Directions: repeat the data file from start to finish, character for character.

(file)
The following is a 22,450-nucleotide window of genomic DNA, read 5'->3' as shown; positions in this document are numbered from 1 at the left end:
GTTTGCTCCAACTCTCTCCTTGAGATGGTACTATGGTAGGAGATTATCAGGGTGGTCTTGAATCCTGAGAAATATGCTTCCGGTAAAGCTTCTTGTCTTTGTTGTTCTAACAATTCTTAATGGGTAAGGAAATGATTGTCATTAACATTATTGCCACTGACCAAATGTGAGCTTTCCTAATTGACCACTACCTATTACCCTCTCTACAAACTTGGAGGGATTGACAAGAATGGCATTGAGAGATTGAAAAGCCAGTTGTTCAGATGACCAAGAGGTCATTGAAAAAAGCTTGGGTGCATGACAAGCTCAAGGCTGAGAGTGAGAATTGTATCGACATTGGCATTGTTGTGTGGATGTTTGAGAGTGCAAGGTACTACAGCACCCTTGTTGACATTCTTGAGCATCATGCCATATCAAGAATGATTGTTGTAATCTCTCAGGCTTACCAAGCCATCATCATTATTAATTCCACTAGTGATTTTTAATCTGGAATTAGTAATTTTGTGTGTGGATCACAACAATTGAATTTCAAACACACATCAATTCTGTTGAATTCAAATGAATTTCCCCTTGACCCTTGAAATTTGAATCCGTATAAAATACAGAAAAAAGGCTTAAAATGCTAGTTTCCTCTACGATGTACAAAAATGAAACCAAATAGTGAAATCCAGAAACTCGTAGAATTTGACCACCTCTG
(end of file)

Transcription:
The following is a 22,450-nucleotide window of genomic DNA, read 5'->3' as shown; positions in this document are numbered from 1 at the left end:
GTTTGCTCCAACTCTCTCCTTGAGATGGTACTATGGTAGGAGATTATCAGGGTGGTCTTGAATCCTGAGAAATATGCTTCCGGTAAAGCTTCTTGTCTTTGTTGTTCTAACAATTCTTAATGGGTAAGGAAATGATTGTCATTAACATTATTGCCACTGACCAAATGTGAGCTTTCCTAATTGACCACTACCTATTACCCTCTCTACAAACTTGGAGGGATTGACAAGAATGGCATTGAGAGATTGAAAAGCCAGTTGTTCAGATGACCAAGAGGTCATTGAAAAAAGCTTGGGTGCATGACAAGCTCAAGGCTGAGAGTGAGAATTGTATCGACATTGGCATTGTTGTGTGGATGTTTGAGAGTGCAAGGTACTACAGCACCCTTGTTGACATTCTTGAGCATCATGCCATATCAAGAATGATTGTTGTAATCTCTCAGGCTTACCAAGCCATCATCATTATTAATTCCACTAGTGATTTTTAATCTGGAATTAGTAATTTTGTGTGTGGATCACAACAATTGAATTTCAAACACACATCAATTCTGTTGAATTCAAATGAATTTCCCCTTGACCCTTGAAATTTGAATCCGTATAAAATACAGAAAAAAGGCTTAAAATGCTAGTTTCCTCTACGATGTACAAAAATGAAACCAAATAGTGAAATCCAGAAACTCGTAGAATTTGACCACCTCTG